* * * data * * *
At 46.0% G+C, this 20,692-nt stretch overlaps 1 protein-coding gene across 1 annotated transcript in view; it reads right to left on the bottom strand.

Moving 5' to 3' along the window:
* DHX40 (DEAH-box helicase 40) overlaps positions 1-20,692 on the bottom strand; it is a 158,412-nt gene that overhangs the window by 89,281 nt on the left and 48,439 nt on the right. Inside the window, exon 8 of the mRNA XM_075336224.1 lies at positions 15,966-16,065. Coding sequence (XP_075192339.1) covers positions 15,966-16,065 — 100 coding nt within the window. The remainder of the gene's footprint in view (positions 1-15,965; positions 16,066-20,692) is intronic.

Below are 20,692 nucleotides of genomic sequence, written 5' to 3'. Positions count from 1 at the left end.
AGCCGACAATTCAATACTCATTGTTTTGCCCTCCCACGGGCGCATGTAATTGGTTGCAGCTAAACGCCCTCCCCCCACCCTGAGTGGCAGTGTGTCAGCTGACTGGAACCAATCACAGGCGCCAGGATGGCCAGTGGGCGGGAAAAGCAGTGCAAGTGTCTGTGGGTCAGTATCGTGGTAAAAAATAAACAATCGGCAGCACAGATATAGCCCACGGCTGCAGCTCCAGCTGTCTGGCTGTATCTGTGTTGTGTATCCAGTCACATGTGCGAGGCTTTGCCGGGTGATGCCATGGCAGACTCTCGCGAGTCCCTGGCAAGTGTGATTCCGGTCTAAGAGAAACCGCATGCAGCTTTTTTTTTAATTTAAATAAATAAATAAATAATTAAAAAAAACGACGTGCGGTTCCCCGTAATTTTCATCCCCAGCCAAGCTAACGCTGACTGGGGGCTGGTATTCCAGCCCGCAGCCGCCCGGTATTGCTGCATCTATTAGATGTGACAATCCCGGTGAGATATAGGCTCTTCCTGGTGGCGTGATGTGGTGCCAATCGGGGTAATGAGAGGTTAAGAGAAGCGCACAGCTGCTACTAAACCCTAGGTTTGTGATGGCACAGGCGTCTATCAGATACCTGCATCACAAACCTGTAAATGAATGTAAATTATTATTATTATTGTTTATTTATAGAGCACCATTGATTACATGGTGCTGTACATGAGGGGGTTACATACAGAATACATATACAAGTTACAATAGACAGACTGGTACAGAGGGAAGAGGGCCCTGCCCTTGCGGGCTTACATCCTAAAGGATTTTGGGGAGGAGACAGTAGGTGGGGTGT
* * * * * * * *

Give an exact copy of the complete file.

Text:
At 46.0% G+C, this 20,692-nt stretch overlaps 1 protein-coding gene across 1 annotated transcript in view; it reads right to left on the bottom strand.

Moving 5' to 3' along the window:
* DHX40 (DEAH-box helicase 40) overlaps positions 1-20,692 on the bottom strand; it is a 158,412-nt gene that overhangs the window by 89,281 nt on the left and 48,439 nt on the right. Inside the window, exon 8 of the mRNA XM_075336224.1 lies at positions 15,966-16,065. Coding sequence (XP_075192339.1) covers positions 15,966-16,065 — 100 coding nt within the window. The remainder of the gene's footprint in view (positions 1-15,965; positions 16,066-20,692) is intronic.

Below are 20,692 nucleotides of genomic sequence, written 5' to 3'. Positions count from 1 at the left end.
AGCCGACAATTCAATACTCATTGTTTTGCCCTCCCACGGGCGCATGTAATTGGTTGCAGCTAAACGCCCTCCCCCCACCCTGAGTGGCAGTGTGTCAGCTGACTGGAACCAATCACAGGCGCCAGGATGGCCAGTGGGCGGGAAAAGCAGTGCAAGTGTCTGTGGGTCAGTATCGTGGTAAAAAATAAACAATCGGCAGCACAGATATAGCCCACGGCTGCAGCTCCAGCTGTCTGGCTGTATCTGTGTTGTGTATCCAGTCACATGTGCGAGGCTTTGCCGGGTGATGCCATGGCAGACTCTCGCGAGTCCCTGGCAAGTGTGATTCCGGTCTAAGAGAAACCGCATGCAGCTTTTTTTTTAATTTAAATAAATAAATAAATAATTAAAAAAAACGACGTGCGGTTCCCCGTAATTTTCATCCCCAGCCAAGCTAACGCTGACTGGGGGCTGGTATTCCAGCCCGCAGCCGCCCGGTATTGCTGCATCTATTAGATGTGACAATCCCGGTGAGATATAGGCTCTTCCTGGTGGCGTGATGTGGTGCCAATCGGGGTAATGAGAGGTTAAGAGAAGCGCACAGCTGCTACTAAACCCTAGGTTTGTGATGGCACAGGCGTCTATCAGATACCTGCATCACAAACCTGTAAATGAATGTAAATTATTATTATTATTGTTTATTTATAGAGCACCATTGATTACATGGTGCTGTACATGAGGGGGTTACATACAGAATACATATACAAGTTACAATAGACAGACTGGTACAGAGGGAAGAGGGCCCTGCCCTTGCGGGCTTACATCCTAAAGGATTTTGGGGAGGAGACAGTAGGTGGGGTGT